“The result of one particular game doesn’t mean a damn thing, and that’s why one of my mantras has always been ‘Decisions, not results.’ Do the right thing enough times and the results will take care of themselves in the long-run.”

Amarillo Slim, Poker Legend (Quote from “The Art of Value Investing”, by Heins & Tilson)

Note: You can read the full pre-purchase review of Serco in the May 2014 issue of UK Value Investor (PDF).

Author: John Kingham

I cover both the theory and practice of investing in high-quality UK dividend stocks for long-term income and growth.

12 thoughts on “Some lessons from an investment in Serco”

  1. Thank you, John, for your honest assessment. That took courage.

    I’d like to suggest an additional qualitative rule: never invest in a company that is overly dependent on government contracts concentrated in a particular sector. Governments can be very inconstant in how they dole out money, so it only takes a change in policy to hose your investment.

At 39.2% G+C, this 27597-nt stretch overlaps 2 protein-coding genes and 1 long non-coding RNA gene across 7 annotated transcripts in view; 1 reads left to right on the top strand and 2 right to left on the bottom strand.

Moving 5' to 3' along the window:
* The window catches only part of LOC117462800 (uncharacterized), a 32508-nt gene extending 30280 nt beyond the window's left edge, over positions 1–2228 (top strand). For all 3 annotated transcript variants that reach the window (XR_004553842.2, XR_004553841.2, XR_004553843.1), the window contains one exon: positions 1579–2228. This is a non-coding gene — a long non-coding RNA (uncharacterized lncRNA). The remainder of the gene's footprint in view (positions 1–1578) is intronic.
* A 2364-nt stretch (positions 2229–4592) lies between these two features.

1. Hi Mark, thanks.

      That’s a good point. I think it probably depends on the sort of contract. Very complex contracts can run for decades, such as Serco’s first service contract, which was for the UK Ballistic Missile Early Warning System at the Royal Air Force (RAF) base at Fylingdales. It still provides services at that base 50 years later.

      However, a contract to clean toilets is probably far easier for the Government, or any client, to switch suppliers.

  2. You were very unfortunate with Serco but as they always say you win some, you lose some. You will not make the same mistake again that is for sure. It happens to everyone who dabbles in stocks and shares.

    1. Hi Laura, thanks, although I’m not sure I was unfortunate. I think it was more a lack of experience with this sort of situation.

      However, you have to try things out to learn, so I’m quite happy to occasionally invest in areas where I have little experience, as long as I keep the position size under control (Serco was about 3% of my portfolio) so that the lessons learned outweigh the cost of any losses.